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4. So, Wait…What’s the Difference Between a Queen and a Queen Consort?
Basically, a queen is the ruler of a monarchy (AKA the head honcho) who has inherited the role from a family member, and with it, they become the head of state, with major political and military powers. They are the face of the monarchy.
On the other hand, a queen consort is simply the spouse of the reigning monarch and they do not hold any of the same political influence that a queen does. If it helps to clarify things, Merriam-Webster defines the word “consort” as an “associate” or a “spouse.” Queens consort, historically, have been in charge of running the royal household, and in the case of Parker Bowles, she is the patron of many organizations, which she will likely continue to work with throughout her time as queen consort.
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5. Can There Be Other Types of Royal Consorts?
Yes! There are also princesses consort and empresses consort.
The term princess consort is very rare, simply because in most cases the wife becomes queen when her husband takes the throne. However, there have been many empresses consort throughout history.
Yet, as of right now, there is only one empress consort in the world—Empress Masako of Japan—who is the spouse of Emperor Naruhito.
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6. Wasn’t Camilla Parker Bowles Originally Supposed to Be Princess Consort?
If you’re confused on this end, we don’t blame you. Although the wives of British monarchs have traditionally been referred to as queens consort, an announcement from Clarence House in 2005 declared that Camilla Parker Bowles would use the title of princess consort.
While this may have seemed unusual, this wouldn’t have been the first time that Parker Bowles strayed from history. For instance, when she married King Charles, she also received the title of “Princess of Wales,” but she declined to ever use it out of respect for the late Princess Diana, the last woman to have the appellation.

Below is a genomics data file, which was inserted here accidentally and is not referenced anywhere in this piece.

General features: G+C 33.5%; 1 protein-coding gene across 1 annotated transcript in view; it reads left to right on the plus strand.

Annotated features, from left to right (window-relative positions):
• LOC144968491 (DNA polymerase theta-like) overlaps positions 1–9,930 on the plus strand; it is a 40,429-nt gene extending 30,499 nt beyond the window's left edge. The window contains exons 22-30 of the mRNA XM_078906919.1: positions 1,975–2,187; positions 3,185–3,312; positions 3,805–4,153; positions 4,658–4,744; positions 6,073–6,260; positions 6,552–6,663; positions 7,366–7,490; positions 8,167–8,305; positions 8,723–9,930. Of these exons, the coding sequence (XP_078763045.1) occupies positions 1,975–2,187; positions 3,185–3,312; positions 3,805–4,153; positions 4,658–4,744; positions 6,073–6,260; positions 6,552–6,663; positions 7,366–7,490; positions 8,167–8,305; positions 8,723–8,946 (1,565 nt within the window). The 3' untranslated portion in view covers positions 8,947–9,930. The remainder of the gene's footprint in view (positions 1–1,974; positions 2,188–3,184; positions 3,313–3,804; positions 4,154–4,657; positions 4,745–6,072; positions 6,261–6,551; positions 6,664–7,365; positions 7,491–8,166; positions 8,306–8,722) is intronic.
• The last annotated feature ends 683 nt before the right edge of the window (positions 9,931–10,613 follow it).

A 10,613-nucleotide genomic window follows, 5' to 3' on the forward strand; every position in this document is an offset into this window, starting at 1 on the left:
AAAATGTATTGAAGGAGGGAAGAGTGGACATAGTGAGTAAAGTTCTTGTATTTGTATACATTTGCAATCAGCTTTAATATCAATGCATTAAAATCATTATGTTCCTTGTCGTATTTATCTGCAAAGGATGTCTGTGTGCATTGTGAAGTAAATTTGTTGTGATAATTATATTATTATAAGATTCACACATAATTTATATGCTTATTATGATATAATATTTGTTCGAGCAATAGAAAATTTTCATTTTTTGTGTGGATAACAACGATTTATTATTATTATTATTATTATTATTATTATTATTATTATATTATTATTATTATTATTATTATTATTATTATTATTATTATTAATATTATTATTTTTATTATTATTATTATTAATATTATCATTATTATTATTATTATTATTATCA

Until earlier this year, it was still a mystery as to what title Camilla would use (that was, until Queen Elizabeth shared that major announcement revealing her wish for Parker Bowles to be queen consort). And while King Charles could’ve upgraded his wife’s title anyway once he officially ascended to the throne, we love the sweet gesture made by the late monarch.
Meanwhile, it is also important to note that so far, some publications have simply been referring to Parker Bowles as Queen Camilla and dropping the consort, but the monarchy has continued using the queen consort title when referring to the figure on social media.
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7. What Happens If the King Dies?
In the British monarchy, the spouse of the reigning monarch does not take the throne if their partner dies. So, if King Charles were to pass away, then the throne would be passed on to his eldest son, Prince William, who is first in the line of succession.
If this were to happen, it isn’t fully clear how Parker Bowles’s role would change. It is likely that she might be referred to as the Queen Dowager, which is a term given to the widows of late kings. Meanwhile, if she were the mother of Prince William, then she would be referred to as the Queen Mother, which is how Queen Elizabeth II’s mother was referred following the death of King George VI in 1952.
But, since Parker Bowles is not the mother of the Prince of Wales, it might ultimately be up to William to determine what she is called if King Charles were to pass.